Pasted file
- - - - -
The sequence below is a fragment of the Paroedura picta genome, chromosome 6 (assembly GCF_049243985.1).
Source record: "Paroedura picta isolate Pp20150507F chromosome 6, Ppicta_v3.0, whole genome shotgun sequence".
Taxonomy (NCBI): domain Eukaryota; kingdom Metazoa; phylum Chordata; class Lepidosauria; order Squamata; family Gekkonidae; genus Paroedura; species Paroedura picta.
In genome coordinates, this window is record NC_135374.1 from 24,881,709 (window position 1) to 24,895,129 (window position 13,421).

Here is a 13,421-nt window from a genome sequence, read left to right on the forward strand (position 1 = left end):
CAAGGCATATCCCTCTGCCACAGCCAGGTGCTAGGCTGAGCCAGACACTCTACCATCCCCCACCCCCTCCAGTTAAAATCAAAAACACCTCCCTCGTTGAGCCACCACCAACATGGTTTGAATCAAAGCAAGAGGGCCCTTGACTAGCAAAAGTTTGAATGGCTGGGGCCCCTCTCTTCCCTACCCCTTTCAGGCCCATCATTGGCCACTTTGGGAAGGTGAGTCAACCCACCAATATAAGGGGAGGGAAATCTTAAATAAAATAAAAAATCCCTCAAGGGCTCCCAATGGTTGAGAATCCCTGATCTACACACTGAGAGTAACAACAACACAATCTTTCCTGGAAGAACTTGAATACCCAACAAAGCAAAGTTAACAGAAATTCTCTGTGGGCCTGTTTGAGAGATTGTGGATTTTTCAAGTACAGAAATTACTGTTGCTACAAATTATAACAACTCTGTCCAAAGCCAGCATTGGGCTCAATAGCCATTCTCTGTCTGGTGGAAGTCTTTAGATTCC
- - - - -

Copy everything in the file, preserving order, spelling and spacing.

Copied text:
The sequence below is a fragment of the Paroedura picta genome, chromosome 6 (assembly GCF_049243985.1).
Source record: "Paroedura picta isolate Pp20150507F chromosome 6, Ppicta_v3.0, whole genome shotgun sequence".
Taxonomy (NCBI): domain Eukaryota; kingdom Metazoa; phylum Chordata; class Lepidosauria; order Squamata; family Gekkonidae; genus Paroedura; species Paroedura picta.
In genome coordinates, this window is record NC_135374.1 from 24,881,709 (window position 1) to 24,895,129 (window position 13,421).

Here is a 13,421-nt window from a genome sequence, read left to right on the forward strand (position 1 = left end):
CAAGGCATATCCCTCTGCCACAGCCAGGTGCTAGGCTGAGCCAGACACTCTACCATCCCCCACCCCCTCCAGTTAAAATCAAAAACACCTCCCTCGTTGAGCCACCACCAACATGGTTTGAATCAAAGCAAGAGGGCCCTTGACTAGCAAAAGTTTGAATGGCTGGGGCCCCTCTCTTCCCTACCCCTTTCAGGCCCATCATTGGCCACTTTGGGAAGGTGAGTCAACCCACCAATATAAGGGGAGGGAAATCTTAAATAAAATAAAAAATCCCTCAAGGGCTCCCAATGGTTGAGAATCCCTGATCTACACACTGAGAGTAACAACAACACAATCTTTCCTGGAAGAACTTGAATACCCAACAAAGCAAAGTTAACAGAAATTCTCTGTGGGCCTGTTTGAGAGATTGTGGATTTTTCAAGTACAGAAATTACTGTTGCTACAAATTATAACAACTCTGTCCAAAGCCAGCATTGGGCTCAATAGCCATTCTCTGTCTGGTGGAAGTCTTTAGATTCC